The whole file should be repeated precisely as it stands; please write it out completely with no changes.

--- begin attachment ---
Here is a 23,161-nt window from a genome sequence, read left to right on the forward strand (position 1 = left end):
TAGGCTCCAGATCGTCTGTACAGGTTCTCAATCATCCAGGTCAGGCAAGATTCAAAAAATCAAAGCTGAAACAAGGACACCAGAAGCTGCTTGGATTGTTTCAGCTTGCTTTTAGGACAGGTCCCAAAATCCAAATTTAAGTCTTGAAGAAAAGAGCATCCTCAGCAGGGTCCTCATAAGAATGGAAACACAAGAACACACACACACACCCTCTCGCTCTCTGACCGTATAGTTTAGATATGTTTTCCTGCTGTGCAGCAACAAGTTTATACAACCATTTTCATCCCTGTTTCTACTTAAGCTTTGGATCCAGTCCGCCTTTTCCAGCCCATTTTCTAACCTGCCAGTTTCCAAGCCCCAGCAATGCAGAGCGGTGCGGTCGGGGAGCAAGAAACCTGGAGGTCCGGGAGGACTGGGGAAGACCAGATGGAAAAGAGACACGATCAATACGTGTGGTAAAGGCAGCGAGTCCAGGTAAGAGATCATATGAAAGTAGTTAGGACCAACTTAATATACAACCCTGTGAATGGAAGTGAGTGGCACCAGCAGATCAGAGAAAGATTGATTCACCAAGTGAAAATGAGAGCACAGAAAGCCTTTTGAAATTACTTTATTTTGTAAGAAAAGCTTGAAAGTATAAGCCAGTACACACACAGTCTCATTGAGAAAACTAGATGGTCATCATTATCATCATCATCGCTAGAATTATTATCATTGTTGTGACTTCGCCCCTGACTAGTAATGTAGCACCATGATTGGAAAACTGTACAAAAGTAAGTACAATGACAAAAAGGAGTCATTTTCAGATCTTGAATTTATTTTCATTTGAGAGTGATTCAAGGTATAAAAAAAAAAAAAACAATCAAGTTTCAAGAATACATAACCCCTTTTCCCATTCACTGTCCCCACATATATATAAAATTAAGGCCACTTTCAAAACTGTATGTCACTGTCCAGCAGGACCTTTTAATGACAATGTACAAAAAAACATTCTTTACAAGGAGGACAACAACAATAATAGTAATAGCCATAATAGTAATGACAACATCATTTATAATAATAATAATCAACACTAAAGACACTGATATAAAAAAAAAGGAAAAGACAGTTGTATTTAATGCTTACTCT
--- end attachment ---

Here is a 23,161-nt window from a genome sequence, read left to right on the forward strand (position 1 = left end):
TAGGCTCCAGATCGTCTGTACAGGTTCTCAATCATCCAGGTCAGGCAAGATTCAAAAAATCAAAGCTGAAACAAGGACACCAGAAGCTGCTTGGATTGTTTCAGCTTGCTTTTAGGACAGGTCCCAAAATCCAAATTTAAGTCTTGAAGAAAAGAGCATCCTCAGCAGGGTCCTCATAAGAATGGAAACACAAGAACACACACACACACCCTCTCGCTCTCTGACCGTATAGTTTAGATATGTTTTCCTGCTGTGCAGCAACAAGTTTATACAACCATTTTCATCCCTGTTTCTACTTAAGCTTTGGATCCAGTCCGCCTTTTCCAGCCCATTTTCTAACCTGCCAGTTTCCAAGCCCCAGCAATGCAGAGCGGTGCGGTCGGGGAGCAAGAAACCTGGAGGTCCGGGAGGACTGGGGAAGACCAGATGGAAAAGAGACACGATCAATACGTGTGGTAAAGGCAGCGAGTCCAGGTAAGAGATCATATGAAAGTAGTTAGGACCAACTTAATATACAACCCTGTGAATGGAAGTGAGTGGCACCAGCAGATCAGAGAAAGATTGATTCACCAAGTGAAAATGAGAGCACAGAAAGCCTTTTGAAATTACTTTATTTTGTAAGAAAAGCTTGAAAGTATAAGCCAGTACACACACAGTCTCATTGAGAAAACTAGATGGTCATCATTATCATCATCATCGCTAGAATTATTATCATTGTTGTGACTTCGCCCCTGACTAGTAATGTAGCACCATGATTGGAAAACTGTACAAAAGTAAGTACAATGACAAAAAGGAGTCATTTTCAGATCTTGAATTTATTTTCATTTGAGAGTGATTCAAGGTATAAAAAAAAAAAAAACAATCAAGTTTCAAGAATACATAACCCCTTTTCCCATTCACTGTCCCCACATATATATAAAATTAAGGCCACTTTCAAAACTGTATGTCACTGTCCAGCAGGACCTTTTAATGACAATGTACAAAAAAACATTCTTTACAAGGAGGACAACAACAATAATAGTAATAGCCATAATAGTAATGACAACATCATTTATAATAATAATAATCAACACTAAAGACACTGATATAAAAAAAAAGGAAAAGACAGTTGTATTTAATGCTTACTCT